In this two-part series, which posts as the calendar turns to a new year, I revisit the top data management topics of 2015 (Part 1) and then try to predict a few of the data management trends of 2016 (Part 2). Data management in 2016 The Internet of Things (IoT) made significant
Tag: data quality
In this two-part series, which posts as the calendar prepares to turn 2015 into 2016, I revisit the top data management topics of 2015 (Part 1) and then try to predict a few of the data management trends of 2016 (Part 2). Data management in 2015 Big data continued to make
Most people have logged on to a social media site, maybe to look up an old friend, acquaintance or family member. Some people play games, or post funny pictures or other information they want to share with everyone. Do you ever ask yourself what happens with this information? What if your business wanted to purchase this information and
In 2014, big data was on everyone’s mind. So in 2015, I expected to see data quality initiatives make a major shift toward big data. But I was surprised by a completely new requirement for data quality, which proves that the world is not all about big data – not
Sometimes when trying to fuzzy match names you want to fuzzy match just a portion of the name: for example, Family Name and/or Given Name. A common mistake that people make is to feed in the Family Name and Given Name columns separately into the Match Codes node instead of
Confusion is one of the big challenges companies experience when defining the data governance function – particularly among the technical community. I recently came across a profile on LinkedIn for a senior data governance practitioner at an insurance firm. His profile typified this challenge. He cited his duties as: Responsible for the collection
To prepare for the data challenges of 2015 and beyond, health care fraud, waste and abuse investigative units (government funded and commercial insurance plans, alike) need a data management infrastructure that provides access to data across programs, products and channels. This goes well beyond sorting and filtering small sets of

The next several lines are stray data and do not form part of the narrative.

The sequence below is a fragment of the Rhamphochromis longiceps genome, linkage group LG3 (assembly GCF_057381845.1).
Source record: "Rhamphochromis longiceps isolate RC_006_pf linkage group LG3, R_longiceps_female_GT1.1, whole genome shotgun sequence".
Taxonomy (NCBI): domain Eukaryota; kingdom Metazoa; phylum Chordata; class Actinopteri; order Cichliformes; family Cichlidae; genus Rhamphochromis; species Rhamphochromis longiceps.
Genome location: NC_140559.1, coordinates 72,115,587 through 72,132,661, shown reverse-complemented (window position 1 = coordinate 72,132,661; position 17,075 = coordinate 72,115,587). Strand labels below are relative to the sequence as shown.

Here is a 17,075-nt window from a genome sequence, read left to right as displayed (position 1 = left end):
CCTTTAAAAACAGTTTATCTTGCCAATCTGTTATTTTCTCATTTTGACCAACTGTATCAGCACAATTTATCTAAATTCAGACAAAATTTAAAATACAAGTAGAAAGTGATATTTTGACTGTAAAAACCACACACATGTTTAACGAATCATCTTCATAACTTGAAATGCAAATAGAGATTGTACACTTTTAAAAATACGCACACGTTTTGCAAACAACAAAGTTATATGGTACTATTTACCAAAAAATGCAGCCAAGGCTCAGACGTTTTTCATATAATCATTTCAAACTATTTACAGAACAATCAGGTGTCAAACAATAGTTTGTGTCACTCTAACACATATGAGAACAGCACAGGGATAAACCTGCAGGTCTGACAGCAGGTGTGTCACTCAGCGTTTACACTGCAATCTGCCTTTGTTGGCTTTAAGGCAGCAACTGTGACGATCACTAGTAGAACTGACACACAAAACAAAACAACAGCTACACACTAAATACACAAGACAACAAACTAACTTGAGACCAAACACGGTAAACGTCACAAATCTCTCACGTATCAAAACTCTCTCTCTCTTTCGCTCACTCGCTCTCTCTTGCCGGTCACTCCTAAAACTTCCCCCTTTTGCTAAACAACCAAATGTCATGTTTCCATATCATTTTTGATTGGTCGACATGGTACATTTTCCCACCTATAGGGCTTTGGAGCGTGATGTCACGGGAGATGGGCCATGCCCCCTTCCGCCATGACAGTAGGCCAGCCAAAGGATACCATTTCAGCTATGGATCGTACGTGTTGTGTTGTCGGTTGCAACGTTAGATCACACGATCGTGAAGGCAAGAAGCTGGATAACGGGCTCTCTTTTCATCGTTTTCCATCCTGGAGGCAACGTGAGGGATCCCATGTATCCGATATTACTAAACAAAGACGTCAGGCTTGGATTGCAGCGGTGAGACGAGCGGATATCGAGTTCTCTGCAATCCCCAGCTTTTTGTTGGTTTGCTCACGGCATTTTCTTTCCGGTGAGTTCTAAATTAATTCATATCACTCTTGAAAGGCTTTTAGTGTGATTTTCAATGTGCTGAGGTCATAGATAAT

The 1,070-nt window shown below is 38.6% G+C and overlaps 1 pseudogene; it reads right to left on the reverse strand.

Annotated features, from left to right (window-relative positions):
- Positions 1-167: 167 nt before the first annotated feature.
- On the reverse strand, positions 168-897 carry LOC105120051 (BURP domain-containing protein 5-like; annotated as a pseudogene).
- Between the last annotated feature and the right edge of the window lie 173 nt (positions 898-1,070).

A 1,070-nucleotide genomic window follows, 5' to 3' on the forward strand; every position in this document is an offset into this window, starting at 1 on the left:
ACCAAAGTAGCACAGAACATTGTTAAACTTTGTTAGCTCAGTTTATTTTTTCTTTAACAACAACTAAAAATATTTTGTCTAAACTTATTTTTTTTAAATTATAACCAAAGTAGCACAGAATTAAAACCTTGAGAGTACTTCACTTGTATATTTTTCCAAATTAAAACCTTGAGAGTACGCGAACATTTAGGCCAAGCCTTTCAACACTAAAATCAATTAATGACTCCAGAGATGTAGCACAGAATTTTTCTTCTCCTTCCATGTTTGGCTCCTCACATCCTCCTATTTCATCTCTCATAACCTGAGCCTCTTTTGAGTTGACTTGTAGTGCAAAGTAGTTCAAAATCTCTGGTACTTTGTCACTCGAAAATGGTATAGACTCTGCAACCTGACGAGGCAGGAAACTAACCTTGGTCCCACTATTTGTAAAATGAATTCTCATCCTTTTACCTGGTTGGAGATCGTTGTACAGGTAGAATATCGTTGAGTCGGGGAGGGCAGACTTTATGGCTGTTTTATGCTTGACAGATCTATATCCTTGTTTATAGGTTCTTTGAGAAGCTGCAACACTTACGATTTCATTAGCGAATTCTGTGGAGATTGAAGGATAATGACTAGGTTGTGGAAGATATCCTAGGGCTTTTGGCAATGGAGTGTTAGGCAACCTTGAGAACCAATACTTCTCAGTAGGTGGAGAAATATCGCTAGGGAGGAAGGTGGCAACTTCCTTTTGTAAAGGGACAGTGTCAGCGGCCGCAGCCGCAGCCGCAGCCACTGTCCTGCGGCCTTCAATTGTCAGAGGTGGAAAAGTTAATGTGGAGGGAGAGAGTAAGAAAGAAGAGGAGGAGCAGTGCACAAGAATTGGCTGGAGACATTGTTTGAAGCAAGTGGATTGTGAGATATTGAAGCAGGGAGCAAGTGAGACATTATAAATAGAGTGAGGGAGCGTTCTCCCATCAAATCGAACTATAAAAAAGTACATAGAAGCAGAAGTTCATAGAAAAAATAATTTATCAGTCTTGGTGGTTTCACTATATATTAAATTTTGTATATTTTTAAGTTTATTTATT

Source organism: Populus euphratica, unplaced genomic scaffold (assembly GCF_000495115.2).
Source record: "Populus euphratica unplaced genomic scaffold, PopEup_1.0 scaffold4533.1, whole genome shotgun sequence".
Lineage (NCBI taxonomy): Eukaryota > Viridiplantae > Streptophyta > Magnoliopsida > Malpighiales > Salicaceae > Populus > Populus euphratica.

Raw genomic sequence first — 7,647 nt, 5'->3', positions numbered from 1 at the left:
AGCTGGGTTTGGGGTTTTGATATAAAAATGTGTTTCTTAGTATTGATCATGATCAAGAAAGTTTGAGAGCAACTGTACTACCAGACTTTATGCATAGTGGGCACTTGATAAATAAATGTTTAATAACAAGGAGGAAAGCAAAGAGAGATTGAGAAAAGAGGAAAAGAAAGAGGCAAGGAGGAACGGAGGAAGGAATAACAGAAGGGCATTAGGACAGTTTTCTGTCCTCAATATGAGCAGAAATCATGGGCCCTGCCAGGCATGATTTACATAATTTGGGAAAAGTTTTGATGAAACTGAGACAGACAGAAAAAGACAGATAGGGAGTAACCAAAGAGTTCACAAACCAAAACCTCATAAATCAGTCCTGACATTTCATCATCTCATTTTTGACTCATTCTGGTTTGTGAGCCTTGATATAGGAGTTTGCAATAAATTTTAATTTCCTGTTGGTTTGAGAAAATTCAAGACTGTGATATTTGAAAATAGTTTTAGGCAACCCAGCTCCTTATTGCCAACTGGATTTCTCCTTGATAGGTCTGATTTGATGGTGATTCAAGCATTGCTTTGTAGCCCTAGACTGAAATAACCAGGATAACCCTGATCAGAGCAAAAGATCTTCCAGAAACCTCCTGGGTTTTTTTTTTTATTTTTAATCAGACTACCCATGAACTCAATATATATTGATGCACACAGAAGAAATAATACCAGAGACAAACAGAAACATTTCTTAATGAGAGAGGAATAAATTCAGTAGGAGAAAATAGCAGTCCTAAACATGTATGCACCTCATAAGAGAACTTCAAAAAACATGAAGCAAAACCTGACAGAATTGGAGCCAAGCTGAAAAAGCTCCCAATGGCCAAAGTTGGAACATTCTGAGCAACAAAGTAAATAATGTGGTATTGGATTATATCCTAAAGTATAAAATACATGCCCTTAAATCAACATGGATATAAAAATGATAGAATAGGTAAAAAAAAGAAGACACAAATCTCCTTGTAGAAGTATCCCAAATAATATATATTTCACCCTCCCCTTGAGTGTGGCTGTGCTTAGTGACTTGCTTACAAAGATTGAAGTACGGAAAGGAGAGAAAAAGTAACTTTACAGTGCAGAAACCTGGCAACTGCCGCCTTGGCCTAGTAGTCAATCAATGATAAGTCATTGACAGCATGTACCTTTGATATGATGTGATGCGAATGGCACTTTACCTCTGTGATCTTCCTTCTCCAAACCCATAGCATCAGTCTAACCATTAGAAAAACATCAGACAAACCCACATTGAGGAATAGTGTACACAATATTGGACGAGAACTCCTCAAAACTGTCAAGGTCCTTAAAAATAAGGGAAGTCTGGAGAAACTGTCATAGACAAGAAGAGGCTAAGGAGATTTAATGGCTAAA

Data quality issues don’t go away just because you have more data. Big data is sometimes considered exempt from the requirement to be integrated, cleansed and standardized. Unfortunately, chances are that the more data you have, the worse its quality will become.
.@philsimon on bridging the IT-business divide once and for all.
As a youngster in the 70s and 80s, Star Trek inspired my imagination and fostered a great love for science, technology and reading. (See the embedded Star Trek infographic for some interesting factoids – did you know that there were 28 crew member deaths by those wearing red shirts?) Captain Kirk and the
Data integration, on any project, can be very complex – and it requires a tremendous amount of detail. The person I would pick for my data integration team would have the following skills and characteristics: Has an enterprise perspective of data integration, data quality and extraction, transformation and load (ETL): Understands
Integrating big data into existing data management processes and programs has become something of a siren call for organizations on the odyssey to become 21st century data-driven enterprises. To help save some lost time, this post offers a few tips for successful big data integration.
There is a time and a place for everything, but the time and place for data quality (DQ) in data integration (DI) efforts always seems like a thing everyone’s not quite sure about. I have previously blogged about the dangers of waiting until the middle of DI to consider, or become forced